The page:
"Where the purchaser of property from a broker was induced to pay more than the owner asked for the property by the fraudulent representation of the broker that the owner would not accept less than the price paid, the purchaser is entitled, in an action for deceit, to recover of the broker the excess, which he pocketed, less the usual commission for making the sale. "
¶10 In the last case the judgment was for $ 337.50, being the amount of the judgment in the former trial, less the commissions. Counsel for plaintiffs in error contend that the doctrine in the Kice Case was overruled in Ripy v. Cronan, 131 Ky. 631, 115 S.W. 791, 21 L. R. A. (N. S.) 305, wherein it is said:
"A real estate broker cannot be held liable for representing to an intending purchaser that the owner would not accept less than the sum named by the broker for the premises, although the owner had in fact agreed with him to sell at a lower figure, in the absence of any confidential relation between the broker and intending purchaser or fraud to prevent inquiry or investigation by such purchaser."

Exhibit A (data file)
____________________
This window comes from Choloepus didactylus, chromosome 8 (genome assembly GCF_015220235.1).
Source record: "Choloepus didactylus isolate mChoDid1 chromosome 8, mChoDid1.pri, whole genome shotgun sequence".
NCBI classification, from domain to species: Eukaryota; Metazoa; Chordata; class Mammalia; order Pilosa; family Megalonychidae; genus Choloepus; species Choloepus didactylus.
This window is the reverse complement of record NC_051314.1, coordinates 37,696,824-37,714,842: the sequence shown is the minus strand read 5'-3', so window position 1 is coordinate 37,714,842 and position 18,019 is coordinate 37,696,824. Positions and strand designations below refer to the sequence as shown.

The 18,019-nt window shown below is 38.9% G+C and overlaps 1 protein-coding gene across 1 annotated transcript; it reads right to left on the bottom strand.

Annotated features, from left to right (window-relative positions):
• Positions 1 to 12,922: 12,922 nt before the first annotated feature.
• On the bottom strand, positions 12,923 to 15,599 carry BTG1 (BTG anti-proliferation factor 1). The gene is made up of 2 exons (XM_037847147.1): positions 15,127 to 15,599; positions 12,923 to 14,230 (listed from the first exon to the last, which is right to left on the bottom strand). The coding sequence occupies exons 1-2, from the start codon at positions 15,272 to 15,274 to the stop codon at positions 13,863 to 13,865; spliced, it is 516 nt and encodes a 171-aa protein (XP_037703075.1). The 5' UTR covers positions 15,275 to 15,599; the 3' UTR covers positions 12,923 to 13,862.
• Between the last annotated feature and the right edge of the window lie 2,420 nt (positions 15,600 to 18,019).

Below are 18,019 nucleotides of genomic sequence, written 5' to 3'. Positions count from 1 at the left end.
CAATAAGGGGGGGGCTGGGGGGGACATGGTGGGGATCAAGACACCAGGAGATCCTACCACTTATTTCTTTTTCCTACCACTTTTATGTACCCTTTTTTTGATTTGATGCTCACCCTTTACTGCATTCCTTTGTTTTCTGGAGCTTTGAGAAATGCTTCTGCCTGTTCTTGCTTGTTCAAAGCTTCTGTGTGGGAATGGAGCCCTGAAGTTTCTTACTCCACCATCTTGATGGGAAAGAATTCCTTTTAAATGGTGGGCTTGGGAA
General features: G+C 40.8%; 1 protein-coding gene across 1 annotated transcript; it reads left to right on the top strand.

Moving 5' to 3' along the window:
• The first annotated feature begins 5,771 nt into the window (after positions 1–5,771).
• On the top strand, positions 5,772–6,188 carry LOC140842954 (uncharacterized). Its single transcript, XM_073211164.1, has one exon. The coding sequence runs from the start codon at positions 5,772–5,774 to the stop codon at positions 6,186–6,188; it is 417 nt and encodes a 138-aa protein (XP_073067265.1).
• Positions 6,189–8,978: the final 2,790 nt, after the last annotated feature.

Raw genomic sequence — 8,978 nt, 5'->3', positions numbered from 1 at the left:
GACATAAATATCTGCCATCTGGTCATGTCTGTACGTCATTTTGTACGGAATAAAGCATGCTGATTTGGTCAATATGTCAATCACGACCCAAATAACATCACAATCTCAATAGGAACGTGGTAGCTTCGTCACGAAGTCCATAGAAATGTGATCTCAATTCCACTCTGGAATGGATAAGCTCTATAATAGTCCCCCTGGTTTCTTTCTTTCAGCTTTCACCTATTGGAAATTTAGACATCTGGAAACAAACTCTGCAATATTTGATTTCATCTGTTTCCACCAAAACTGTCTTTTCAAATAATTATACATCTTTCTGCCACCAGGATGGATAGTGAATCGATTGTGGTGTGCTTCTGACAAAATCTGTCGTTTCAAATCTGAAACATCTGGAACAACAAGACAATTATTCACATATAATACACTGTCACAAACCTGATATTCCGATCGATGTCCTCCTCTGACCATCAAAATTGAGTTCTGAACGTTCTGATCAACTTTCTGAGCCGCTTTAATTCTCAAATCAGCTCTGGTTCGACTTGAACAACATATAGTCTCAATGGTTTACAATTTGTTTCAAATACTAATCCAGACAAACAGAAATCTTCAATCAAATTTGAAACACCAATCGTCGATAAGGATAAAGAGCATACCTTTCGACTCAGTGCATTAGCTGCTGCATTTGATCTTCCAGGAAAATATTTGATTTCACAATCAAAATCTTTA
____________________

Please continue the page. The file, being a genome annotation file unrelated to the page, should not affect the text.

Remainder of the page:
¶11 In that case, Cronan, a real estate broker, sold to the board of education of the city of Louisville a schoolhouse site in that city, and, in so doing, told the board that the owner would not take less than the price named, while at the same time he had a written statement of the owner agreeing to take a much less sum. There was no pretense of former or present relations, or even acquaintance, between the members of the school board and the broker, and the court bases its opinion squarely on that ground--because of "the absence of any confidential relations between the broker and intending purchaser, or fraud to prevent inquiry or investigation by the purchaser." In the instant case the evidence presents such friendly and confidential relations between the broker and purchaser as fully justified him in believing and relying on the statement of the agents that the land could not be bought for less money. They wanted him to rely on their statements--they told him if he was not satisfied they would take the land off his hands. They pampered him and petted him to obtain his confidence, and they should not now be permitted to say he had no right to yield to their pretended friendship and blandishments. As we view it, this case is clearly distinguished from the Cronan Case, supra, and comes within the rule laid down in the Kice Cases, supra, which have not been overruled. Another cogent answer to the contention of counsel for plaintiffs in error is, that the judgment is in accordance with the law as laid down in the instruction above set out, and no exceptions were saved to that instruction, and therefore it becomes, and is, the law of this case, and the verdict of the jury and the judgment of the court are in accordance therewith. The next contention of plaintiffs in error is, that the court erred in admitting evidence tending to prove that the purchaser bought the land from Johnson through his agents, Milam and Stevens, on the ground that such evidence contradicted the terms of the written contract of sale from Johnson to them. A sufficient answer to that is, that the evidence was not introduced for the purpose of contradicting the terms of the contract, but to prove that it was grounded in fraud, and therefore void, on the theory that fraud vitiates all contracts. The contention of the purchaser is, that this is not his contract, for the reason that his signature thereto was obtained by fraud, and by means of false and fraudulent representations made by the agents for the express purpose of inducing him to enter into the contract, and that both of said contracts were obtained by the agents as a part of the general scheme to cheat and defraud the purchaser, and at the same time protect the agents in their plans to deliberately deceive and defraud him. Taking that view of the case we are of the opinion that the court did not err in admitting that evidence. It bore directly upon one of the issues of fact submitted to the jury by the court. Under the instructions above set out, evidenced by the verdict, the jury must have found as a fact that the contract between Johnson and the agents was entered into as a makeshift and subterfuge for the double purpose of cheating and defrauding the purchaser, and to protect the agents in their schemes to deceive and cheat him. This court is not inclined to disturb that finding; on the contrary, we believe the verdict is fully sustained by the evidence. The judgment should be affirmed. By the Court: It is so ordered.